Trying to put him right on his choice of football team (Man City, I ask you…) our conversation began, at his behest, on the joys of, as he unfortunately termed it, soccer.
A promising ring-winger, he then began taking his phone apart to perform what I can only describe as a ‘deep clean’.
Completely hidden from view, sandwiched inside the protecting cover and the back of his Blackberry, was the above pictured pledge card.
I asked him why this was so. He answered that his teachers say they must have it to hand at all times.
A cheeky and neat solution.
It struck me straight away how this very same treatment is given to practically any corporate ivory tower generated initiative along similar lines. Those ‘shared value’ summaries also get ‘hidden from view’.
A friend of mine that amazingly actually went to the very school way back in the day, told me that the bird in the logo was a local one called a hoopoe. I did wonder why it’s looking backwards, anyway…
Then the youngster said something interesting.
Despite the clear disdain for display, he actually thought the pledges were good. He’d bought into them in principle.
I’ve blogged on pledges and pledge cards in selling a few times (here’s just one example from way back in 2007).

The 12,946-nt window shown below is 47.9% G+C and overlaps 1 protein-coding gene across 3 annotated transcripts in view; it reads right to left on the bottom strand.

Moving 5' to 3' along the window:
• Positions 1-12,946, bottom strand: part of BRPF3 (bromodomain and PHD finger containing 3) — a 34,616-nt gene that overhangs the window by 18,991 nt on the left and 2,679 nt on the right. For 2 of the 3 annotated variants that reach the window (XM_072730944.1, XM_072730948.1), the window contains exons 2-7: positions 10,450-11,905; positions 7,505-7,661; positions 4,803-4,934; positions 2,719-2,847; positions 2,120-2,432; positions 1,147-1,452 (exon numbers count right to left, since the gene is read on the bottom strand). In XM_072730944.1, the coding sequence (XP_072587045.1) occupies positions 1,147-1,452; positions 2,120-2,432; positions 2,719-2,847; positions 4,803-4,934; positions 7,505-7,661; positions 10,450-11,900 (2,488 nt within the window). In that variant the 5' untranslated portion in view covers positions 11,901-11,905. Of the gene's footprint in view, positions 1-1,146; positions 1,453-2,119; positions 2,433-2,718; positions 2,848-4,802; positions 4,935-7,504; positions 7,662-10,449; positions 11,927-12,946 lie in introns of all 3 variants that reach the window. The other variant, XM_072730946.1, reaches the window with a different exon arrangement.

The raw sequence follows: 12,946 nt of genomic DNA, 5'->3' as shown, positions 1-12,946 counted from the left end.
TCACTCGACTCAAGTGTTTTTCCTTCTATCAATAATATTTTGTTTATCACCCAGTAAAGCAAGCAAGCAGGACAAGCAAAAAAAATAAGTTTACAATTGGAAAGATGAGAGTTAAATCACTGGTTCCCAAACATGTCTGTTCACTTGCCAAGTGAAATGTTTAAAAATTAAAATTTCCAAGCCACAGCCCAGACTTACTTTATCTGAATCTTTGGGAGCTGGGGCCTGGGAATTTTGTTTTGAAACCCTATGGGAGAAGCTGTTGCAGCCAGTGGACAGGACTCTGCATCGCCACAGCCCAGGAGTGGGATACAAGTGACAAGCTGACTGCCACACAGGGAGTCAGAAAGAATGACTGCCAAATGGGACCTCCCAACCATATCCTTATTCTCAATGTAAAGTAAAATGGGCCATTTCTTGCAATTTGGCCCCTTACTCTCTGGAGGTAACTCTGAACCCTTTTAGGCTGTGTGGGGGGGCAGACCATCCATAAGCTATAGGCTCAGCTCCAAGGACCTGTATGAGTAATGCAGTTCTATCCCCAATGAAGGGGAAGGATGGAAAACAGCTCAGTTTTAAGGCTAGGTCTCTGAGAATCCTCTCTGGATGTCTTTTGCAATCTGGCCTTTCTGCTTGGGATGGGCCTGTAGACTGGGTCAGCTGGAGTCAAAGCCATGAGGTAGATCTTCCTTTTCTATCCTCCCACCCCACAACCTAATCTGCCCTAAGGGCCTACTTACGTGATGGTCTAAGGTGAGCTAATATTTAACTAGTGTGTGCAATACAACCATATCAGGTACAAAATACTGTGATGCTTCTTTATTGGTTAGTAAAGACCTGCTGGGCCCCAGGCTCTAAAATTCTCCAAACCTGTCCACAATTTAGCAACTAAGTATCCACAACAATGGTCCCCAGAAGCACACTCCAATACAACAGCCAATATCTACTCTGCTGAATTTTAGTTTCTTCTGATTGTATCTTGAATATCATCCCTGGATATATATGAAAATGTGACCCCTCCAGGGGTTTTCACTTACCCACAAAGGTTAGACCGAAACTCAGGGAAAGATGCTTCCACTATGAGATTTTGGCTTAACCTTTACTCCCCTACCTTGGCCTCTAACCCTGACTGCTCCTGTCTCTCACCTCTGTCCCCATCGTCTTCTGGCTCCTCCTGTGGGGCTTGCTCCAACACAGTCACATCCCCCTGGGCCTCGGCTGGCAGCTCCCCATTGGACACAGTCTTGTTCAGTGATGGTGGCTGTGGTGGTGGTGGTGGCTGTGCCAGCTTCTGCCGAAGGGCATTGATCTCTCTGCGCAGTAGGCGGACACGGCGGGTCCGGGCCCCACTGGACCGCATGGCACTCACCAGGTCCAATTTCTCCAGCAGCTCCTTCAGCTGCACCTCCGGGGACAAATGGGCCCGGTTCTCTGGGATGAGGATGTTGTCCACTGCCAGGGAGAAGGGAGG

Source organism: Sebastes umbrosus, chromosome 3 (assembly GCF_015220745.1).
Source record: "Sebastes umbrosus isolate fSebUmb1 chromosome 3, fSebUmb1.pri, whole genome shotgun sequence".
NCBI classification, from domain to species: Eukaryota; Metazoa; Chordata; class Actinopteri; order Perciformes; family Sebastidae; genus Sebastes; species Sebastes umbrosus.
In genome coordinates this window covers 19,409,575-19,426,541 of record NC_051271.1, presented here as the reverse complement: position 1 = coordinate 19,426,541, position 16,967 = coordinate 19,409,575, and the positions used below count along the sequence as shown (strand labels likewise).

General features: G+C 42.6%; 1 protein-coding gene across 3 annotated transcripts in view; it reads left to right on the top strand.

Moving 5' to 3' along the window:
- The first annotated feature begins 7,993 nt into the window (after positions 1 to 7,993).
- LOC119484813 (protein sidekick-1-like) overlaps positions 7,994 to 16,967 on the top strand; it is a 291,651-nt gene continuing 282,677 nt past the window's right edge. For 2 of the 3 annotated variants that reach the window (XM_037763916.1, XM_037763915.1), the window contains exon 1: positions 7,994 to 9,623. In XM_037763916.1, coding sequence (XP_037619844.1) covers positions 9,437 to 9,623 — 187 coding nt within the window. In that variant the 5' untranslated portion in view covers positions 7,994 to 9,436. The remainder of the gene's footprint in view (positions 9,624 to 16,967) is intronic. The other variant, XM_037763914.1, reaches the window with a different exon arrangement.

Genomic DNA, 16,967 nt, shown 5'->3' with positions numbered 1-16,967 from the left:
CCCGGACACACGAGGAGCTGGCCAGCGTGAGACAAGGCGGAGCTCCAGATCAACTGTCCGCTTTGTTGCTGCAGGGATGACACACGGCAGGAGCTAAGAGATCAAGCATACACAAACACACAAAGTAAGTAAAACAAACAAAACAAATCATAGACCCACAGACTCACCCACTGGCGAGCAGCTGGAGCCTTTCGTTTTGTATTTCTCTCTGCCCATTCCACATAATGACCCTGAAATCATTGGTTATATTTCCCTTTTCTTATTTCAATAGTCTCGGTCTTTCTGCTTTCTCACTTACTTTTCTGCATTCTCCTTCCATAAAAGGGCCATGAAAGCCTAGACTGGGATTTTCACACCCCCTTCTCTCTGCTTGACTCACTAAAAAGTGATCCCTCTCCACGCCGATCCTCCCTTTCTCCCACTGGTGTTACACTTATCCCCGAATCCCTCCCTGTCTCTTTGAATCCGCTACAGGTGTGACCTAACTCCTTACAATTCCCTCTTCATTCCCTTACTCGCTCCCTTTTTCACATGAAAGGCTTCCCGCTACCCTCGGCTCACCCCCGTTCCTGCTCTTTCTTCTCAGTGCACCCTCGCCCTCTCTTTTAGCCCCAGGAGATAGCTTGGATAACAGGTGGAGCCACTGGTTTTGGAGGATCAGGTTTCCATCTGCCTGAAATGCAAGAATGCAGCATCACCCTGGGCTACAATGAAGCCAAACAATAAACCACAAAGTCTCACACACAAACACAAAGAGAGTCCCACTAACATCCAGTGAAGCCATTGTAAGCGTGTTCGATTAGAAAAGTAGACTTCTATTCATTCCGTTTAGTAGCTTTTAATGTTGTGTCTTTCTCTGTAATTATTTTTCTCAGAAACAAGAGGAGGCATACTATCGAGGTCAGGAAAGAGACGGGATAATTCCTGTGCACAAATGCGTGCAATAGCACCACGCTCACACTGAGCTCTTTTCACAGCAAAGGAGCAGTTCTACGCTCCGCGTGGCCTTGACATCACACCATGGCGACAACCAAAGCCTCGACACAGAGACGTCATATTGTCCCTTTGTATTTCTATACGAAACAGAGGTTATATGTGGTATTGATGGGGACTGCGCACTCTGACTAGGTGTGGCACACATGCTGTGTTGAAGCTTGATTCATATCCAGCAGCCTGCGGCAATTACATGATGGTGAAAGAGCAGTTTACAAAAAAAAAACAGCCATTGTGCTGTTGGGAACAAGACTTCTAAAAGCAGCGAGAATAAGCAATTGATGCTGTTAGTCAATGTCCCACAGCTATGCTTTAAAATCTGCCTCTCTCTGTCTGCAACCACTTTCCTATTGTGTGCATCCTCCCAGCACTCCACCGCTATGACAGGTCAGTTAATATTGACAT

My experience is firmly that salesteams do not as an organism buy into any type of this kind of ‘soft’ modelling.
I once worked with a large tech salesteam (around 50 strong all told) as they got mandated to attend one of a number of sessions. Run by an outside ‘branding’ agency, the idea was to come up with the values and ambitions of the company overall.
I witnessed the results trumpeted at a New York conference. Everyone duly applauded. Two days later the team were gently asked to repeat the messages. Not a single soul could. I was the only one that could recite the core vision statement. And I didn’t even work for them.
More recently, I worked alongside the leadership team of a global colossus. Their name is one word of seven letters. Two of which are the same. This presented an opportunity to create similar messaging. They could fairly easily isolate seven key, core values. And it wouldn’t be such a stretch to assign each one a word or short phrase beginning with the requisite letter. Making a simple acronym.
Yet you could argue, what’s the point? Sales teams the world over would mainly be the same, right? They’d never take any real notice of such stuff. They’d universally regard it as trivial fluff, irrelevant distraction, an intrusion on ‘proper’ selling. No matter how much ‘involvement’ they had, yes?
Yet there’s something about this kind of thing I do really like.
So perhaps it is worth persevering with?
So long as you make each word/phrase relate from the client’s perspective, why not take a brand mane in your stable. Come up with a few constructs that set you apart. And riff away by yourself. If nothing else, you’d be able to create a decent slide that says why you feel customers buy from you, and stay happy…